As of the evening of 1 January 2018, the Global Weather and Climate Center has updated its 4-panel display to now the include the Atlantic Ocean and North America surface analysis map analysis display. As a result of the fact that the Atlantic Hurricane Season ends on an annual basis back on 30 November, there was a desire to update the 4-panel display to reflect issues pertaining to the Winter-time months. Thus, since most major Winter weather stories across the contiguous United States are focused towards the East Coast region, there was an inclination to shift the primary focus to eastern North America. This will be a regular updating graphic that will emanate from the NWS Ocean Prediction Center. To learn more about the source point of this updating graphic, feel free to click the link on this graphic embedded within the 4-panel display on the home-page of this website.
©2018 Meteorologist Jordan Rabinowitz
Over the past few years, the entire team at the Global Weather and Climate Center has continued to work on coming up with new and better ways to help provide interesting and insightful knowledge to the general public through both visual, audio, and text-based stimuli. There is no question that with an ever-changing social media world, there is an ever-increasing need to work on developing better, cutting-edge ways to improve general communication in both scientific and social-scientific issues and overlap thereof. On that note, the Global Weather and Climate Center (GWCC) is excited to formally announce some exciting new changes to the website.
First off, as you scroll through any page of our website, we highly encourage everyone to become a subscriber of GWCC. The process of subscribing is FREE and it also only requires a valid e-mail address. By subscribing to the GWCC network, this will give you monthly to bi-monthly updates starting in January 2018 on the hot topics and latest updates to our website as they become available to the general public. In addition, this will also give you insider knowledge on upcoming broadcasts and different educational sessions which will be hosted by various scientists within the organization moving forward.
In addition, on the home page of the GWCC website we have a built-in search function which allows anyone to search any particular keyword, topic, or phrase which they are trying to find more information about within our website. We highly encourage all of you to check out these features as we continue to expand our website's reach and capabilities.
Lastly, attached above is a short video briefing hosted by myself (Meteorologist Jordan Rabinowitz) wherein I discuss these exciting changes in more detail as well as give thanks to all of you (our fans and supporters). We hope you enjoy both the video briefing as well as all of the great things which are yet to come for the Global Weather and Climate Center and all of our global followers.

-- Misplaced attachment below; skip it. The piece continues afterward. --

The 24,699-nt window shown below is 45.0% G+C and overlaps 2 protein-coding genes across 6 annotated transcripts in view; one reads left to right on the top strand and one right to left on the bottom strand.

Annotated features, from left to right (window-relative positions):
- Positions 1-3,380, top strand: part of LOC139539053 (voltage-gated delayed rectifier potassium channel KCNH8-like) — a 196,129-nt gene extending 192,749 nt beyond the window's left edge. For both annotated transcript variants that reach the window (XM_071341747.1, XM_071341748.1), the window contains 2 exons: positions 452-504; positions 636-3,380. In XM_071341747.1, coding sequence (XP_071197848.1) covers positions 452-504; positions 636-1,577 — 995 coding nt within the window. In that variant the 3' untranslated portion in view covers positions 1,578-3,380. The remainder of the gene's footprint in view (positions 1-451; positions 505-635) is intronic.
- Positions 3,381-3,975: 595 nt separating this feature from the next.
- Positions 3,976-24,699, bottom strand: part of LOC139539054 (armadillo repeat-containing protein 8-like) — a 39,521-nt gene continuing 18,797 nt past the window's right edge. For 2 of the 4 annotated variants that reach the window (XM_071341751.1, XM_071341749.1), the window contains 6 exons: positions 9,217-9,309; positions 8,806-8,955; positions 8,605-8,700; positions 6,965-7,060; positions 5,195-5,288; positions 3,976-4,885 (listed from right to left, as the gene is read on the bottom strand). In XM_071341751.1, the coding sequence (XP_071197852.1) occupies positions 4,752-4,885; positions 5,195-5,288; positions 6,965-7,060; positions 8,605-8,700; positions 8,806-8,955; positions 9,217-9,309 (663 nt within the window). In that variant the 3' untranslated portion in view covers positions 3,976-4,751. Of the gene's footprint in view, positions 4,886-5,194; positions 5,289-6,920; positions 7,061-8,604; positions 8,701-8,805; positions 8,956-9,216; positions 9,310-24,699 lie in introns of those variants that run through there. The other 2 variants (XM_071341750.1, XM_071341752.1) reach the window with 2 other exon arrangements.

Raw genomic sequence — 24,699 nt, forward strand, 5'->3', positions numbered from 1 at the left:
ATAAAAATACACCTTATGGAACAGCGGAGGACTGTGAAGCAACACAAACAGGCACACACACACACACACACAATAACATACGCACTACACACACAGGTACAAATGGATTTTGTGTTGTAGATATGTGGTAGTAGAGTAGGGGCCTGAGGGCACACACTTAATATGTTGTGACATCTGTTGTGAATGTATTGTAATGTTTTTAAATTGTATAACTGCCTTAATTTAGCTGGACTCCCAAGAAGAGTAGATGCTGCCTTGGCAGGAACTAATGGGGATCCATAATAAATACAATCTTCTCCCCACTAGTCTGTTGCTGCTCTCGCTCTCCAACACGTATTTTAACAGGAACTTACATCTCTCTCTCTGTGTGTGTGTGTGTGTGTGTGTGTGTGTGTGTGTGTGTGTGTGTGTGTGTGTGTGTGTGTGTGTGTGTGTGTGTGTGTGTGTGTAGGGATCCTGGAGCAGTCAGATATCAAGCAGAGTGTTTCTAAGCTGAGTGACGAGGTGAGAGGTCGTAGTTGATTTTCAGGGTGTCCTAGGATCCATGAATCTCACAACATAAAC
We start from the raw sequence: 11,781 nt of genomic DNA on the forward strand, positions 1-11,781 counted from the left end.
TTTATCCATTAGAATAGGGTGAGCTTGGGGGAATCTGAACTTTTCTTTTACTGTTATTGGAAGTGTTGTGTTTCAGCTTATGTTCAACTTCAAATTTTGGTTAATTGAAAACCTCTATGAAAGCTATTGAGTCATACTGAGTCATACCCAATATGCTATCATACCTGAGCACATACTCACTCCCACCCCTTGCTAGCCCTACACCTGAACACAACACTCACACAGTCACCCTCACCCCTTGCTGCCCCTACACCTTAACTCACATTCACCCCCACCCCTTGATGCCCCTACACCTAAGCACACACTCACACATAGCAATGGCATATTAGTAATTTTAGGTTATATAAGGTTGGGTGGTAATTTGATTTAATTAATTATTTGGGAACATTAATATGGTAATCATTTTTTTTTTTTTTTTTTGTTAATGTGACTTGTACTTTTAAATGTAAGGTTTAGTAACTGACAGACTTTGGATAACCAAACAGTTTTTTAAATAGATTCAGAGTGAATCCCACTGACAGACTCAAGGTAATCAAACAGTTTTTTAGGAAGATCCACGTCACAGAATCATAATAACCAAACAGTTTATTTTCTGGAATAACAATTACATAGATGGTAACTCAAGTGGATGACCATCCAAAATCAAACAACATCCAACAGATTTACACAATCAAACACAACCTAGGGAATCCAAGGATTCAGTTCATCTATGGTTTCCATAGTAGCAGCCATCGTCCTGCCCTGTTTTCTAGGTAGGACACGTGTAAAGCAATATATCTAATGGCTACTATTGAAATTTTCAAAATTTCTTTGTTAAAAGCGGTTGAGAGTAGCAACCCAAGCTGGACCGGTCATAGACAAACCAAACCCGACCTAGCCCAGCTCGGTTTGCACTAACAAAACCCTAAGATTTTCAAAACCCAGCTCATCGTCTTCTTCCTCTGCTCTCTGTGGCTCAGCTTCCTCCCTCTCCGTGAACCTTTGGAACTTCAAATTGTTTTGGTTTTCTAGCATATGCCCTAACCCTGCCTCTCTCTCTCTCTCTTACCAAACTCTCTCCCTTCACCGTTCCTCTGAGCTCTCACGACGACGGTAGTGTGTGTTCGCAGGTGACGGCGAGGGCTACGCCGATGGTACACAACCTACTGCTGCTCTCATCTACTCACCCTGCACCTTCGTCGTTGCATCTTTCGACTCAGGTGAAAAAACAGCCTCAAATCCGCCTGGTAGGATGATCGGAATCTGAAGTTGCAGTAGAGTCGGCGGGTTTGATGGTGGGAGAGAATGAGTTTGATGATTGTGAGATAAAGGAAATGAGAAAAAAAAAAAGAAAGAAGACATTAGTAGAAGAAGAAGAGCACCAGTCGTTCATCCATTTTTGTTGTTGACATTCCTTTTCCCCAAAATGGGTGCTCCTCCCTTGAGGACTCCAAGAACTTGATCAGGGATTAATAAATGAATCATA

©2017 Meteorologist Jordan Rabinowitz
Within the last 24 hours, the Global Weather and Climate Center's Co-Founder Jake Mulholland published his first official journal article in the American Meteorological Society's journal called Monthly Weather Review. It is a neat compilation of his in-depth research focusing on details pertaining to misovortices within a Long-Lake Axis-Parallel Lake-Effect Snowband during the OWLeS Project. It is a great read and is absolutely worth taking a closer look at when you have the chance to do so. To learn more about this brand new article which is hot-off-the-press, click on the following link. We thank Jake Mulholland for his contributions both to science, society, and the Global Weather and Climate Center organization with this brand new journal article published by the American Meteorological Society.
Anthony R. Lupo, contributing writer for the Global Weather and Climate Center and Certified Consulting Meteorologist (CCM), is Chair of the American Meteorological Society’s Board of CCMs for calendar year 2017. Prof. Lupo has been a CCM since 2010 and serving on the board since 2014.
Later this spring or early summer, 2017, MIT Press (Cambridge, MA) is expected to release the book, Minding the Weather: How Expert Forecasters Think, authored by Robert Hoffman, Daphne LaDue, H. Michael Mogil, Paul Roebber, and Greg Trafton. The book traces the meteorological, psychological and systems design aspects of the forecasting process during the past half-century. See this link for more detailed information about the book. (H. Michael Mogil)
For all of you who are interested in learning about recent developments and findings in tropical cyclone research, here is something many of you will enjoy! By clicking the following link, you will be directed to the PDF version of this new tropical cyclone research book which you will be sure to enjoy! (Jordan Rabinowitz)